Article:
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The unknown chants of Byzantium

The early, often simple psalm melodies may be the key to understanding the composition of psalms in Byzantine chant. Picture: beginning of Psalm 103:28, ca. 1400 Source: Austrian National Library

“If you open your hand, they will be filled with good things.” These words were chanted at the beginning of the daily evening service in Byzantium. This type of psalm – the term is used to describe poetic, short texts from the Old Testament – also plays a role in the Western Church. But in the Orthodox tradition their significance is vastly greater. Set to music, they are to this day a structural element of liturgical rites – especially of the offices structuring the day, such as Matins or Vespers. The psalm quoted above, Psalm 103, 28 (104 according to the German ecumenical bible translation), was followed by a number of other biblical texts set to music in the evening office.

The melodies underlying these psalm chants of the Eastern Church between the 10th and 14th centuries are at the centre of Nina-Maria Wanek’s current research. In her project on “Psalm composition in middle and late Byzantium”, which is funded by the Austrian Science Fund FWF, this musicologist, Greek scholar and Byzantine researcher is planning to produce the first systematic history of the melodic patterns that were associated with the psalms at the time. “In the course of my work, a number of further research questions arising in this context will also be explored – such as how static or changeable these early psalm melodies turned out to be over the centuries,” Wanek explains.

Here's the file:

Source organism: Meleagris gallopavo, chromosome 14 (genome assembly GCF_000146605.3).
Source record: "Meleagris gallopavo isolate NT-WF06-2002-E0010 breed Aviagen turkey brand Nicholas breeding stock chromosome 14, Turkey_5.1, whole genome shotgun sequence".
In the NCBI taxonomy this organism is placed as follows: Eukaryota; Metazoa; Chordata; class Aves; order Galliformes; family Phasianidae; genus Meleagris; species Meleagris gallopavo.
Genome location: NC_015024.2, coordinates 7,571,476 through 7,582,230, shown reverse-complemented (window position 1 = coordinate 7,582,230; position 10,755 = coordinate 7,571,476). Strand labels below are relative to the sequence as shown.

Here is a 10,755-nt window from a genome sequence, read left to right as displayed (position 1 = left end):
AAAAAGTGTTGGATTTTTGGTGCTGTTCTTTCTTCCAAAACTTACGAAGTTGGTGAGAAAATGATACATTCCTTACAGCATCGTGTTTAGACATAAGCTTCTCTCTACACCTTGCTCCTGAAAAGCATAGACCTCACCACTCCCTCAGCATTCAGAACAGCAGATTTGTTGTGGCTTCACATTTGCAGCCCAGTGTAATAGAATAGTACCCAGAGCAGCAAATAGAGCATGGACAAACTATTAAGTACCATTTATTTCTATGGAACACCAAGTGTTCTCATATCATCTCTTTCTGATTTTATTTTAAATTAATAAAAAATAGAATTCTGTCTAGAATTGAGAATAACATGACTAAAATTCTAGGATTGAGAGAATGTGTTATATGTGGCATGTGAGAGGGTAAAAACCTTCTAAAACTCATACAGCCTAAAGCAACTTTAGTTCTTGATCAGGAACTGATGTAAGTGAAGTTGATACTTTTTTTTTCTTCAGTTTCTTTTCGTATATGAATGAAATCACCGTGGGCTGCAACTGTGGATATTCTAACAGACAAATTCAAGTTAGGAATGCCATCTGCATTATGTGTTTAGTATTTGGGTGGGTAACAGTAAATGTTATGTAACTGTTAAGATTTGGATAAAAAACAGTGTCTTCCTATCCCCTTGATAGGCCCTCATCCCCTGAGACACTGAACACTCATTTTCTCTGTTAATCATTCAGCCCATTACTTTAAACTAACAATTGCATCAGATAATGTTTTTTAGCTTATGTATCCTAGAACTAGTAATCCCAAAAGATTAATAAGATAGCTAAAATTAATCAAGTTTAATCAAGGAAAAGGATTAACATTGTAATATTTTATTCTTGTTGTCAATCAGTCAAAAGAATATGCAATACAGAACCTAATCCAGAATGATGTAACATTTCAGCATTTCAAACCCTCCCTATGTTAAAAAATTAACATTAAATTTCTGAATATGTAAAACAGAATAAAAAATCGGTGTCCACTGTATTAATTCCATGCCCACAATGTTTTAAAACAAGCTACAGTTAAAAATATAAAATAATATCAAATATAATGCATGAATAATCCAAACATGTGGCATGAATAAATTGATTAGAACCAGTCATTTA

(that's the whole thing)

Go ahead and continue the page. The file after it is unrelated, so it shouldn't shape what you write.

Different cultures of faith in East and West

The Eastern and Western Churches went down separate paths early on. After the Roman Empire crumbled in the fourth century, the faithful in the West who considered Rome their capital, gradually accepted the Pope as the head of all Christendom. In the Eastern Roman Empire, on the other hand, the Patriarch of Constantinople was considered the leading figure of the church. After centuries of conflicts, the final schism between Eastern and Western Churches occurred in the 11th century. At that point, two very different Christian faith cultures had already been evolving for a long time. Latin was the church language in the West, whereas Greek was used in the East. There were differences in church customs, but also in substantial questions of faith – including the role of the Holy Spirit – between the Western and Eastern Churches, which were later to transition into the Roman Catholic and Protestant churches on the one hand, and the Orthodox Churches on the other.